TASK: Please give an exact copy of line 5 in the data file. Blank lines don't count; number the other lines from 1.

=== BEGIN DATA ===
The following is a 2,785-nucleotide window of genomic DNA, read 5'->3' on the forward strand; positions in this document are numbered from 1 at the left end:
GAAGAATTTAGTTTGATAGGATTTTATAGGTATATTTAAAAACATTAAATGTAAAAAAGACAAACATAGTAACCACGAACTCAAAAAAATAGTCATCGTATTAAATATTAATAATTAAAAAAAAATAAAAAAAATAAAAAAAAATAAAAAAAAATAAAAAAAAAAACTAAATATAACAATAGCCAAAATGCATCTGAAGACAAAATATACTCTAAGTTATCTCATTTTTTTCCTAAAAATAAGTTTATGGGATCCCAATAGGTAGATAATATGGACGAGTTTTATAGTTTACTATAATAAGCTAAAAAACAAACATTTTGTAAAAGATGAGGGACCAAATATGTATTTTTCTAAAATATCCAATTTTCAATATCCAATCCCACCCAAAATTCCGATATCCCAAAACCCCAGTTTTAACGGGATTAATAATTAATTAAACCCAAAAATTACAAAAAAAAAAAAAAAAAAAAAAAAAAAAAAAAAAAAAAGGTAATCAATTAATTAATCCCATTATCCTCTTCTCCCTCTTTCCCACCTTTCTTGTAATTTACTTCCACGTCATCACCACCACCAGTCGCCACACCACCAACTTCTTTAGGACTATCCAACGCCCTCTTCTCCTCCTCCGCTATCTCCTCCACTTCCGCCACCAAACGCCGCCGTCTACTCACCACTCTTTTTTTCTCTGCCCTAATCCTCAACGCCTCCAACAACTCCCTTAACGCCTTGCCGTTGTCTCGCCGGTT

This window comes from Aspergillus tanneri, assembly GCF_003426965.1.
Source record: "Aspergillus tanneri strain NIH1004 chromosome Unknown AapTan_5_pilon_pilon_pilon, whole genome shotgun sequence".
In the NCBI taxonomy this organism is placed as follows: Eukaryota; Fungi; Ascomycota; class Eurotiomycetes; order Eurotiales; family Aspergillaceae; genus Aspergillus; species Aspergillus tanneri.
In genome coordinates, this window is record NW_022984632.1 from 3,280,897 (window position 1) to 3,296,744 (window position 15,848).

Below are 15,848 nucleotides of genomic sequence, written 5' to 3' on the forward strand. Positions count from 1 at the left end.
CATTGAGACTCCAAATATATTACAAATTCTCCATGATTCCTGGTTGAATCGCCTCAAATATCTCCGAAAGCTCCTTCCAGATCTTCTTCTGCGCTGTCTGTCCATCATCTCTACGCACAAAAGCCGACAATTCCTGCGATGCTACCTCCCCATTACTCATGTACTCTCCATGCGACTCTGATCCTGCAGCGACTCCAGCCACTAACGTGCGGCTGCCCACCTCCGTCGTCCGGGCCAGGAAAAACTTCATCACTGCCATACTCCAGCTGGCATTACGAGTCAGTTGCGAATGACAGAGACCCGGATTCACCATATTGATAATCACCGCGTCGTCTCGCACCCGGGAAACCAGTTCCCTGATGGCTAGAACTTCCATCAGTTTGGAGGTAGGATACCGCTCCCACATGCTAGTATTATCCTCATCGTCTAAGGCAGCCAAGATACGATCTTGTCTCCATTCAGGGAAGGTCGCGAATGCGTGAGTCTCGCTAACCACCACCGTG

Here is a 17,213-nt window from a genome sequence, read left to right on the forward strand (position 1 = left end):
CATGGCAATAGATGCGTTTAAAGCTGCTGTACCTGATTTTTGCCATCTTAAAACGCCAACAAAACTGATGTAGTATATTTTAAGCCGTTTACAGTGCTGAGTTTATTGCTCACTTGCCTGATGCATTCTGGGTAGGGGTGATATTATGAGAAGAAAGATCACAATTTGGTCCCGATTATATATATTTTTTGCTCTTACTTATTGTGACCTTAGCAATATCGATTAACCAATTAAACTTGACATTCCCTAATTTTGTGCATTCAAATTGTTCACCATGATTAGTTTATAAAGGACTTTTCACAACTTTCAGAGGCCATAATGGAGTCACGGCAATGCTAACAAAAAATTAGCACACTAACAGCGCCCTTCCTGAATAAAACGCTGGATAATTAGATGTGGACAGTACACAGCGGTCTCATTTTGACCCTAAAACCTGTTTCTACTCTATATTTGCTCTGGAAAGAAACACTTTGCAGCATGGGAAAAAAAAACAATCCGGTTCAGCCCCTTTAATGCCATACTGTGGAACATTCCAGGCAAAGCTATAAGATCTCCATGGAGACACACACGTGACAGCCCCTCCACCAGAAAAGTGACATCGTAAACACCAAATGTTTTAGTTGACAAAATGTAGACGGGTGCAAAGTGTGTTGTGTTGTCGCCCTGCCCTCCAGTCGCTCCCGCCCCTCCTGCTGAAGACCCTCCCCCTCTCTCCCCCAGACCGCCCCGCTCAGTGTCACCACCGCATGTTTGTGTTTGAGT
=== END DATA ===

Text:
In the NCBI taxonomy this organism is placed as follows: Eukaryota; Fungi; Ascomycota; class Eurotiomycetes; order Eurotiales; family Aspergillaceae; genus Aspergillus; species Aspergillus tanneri.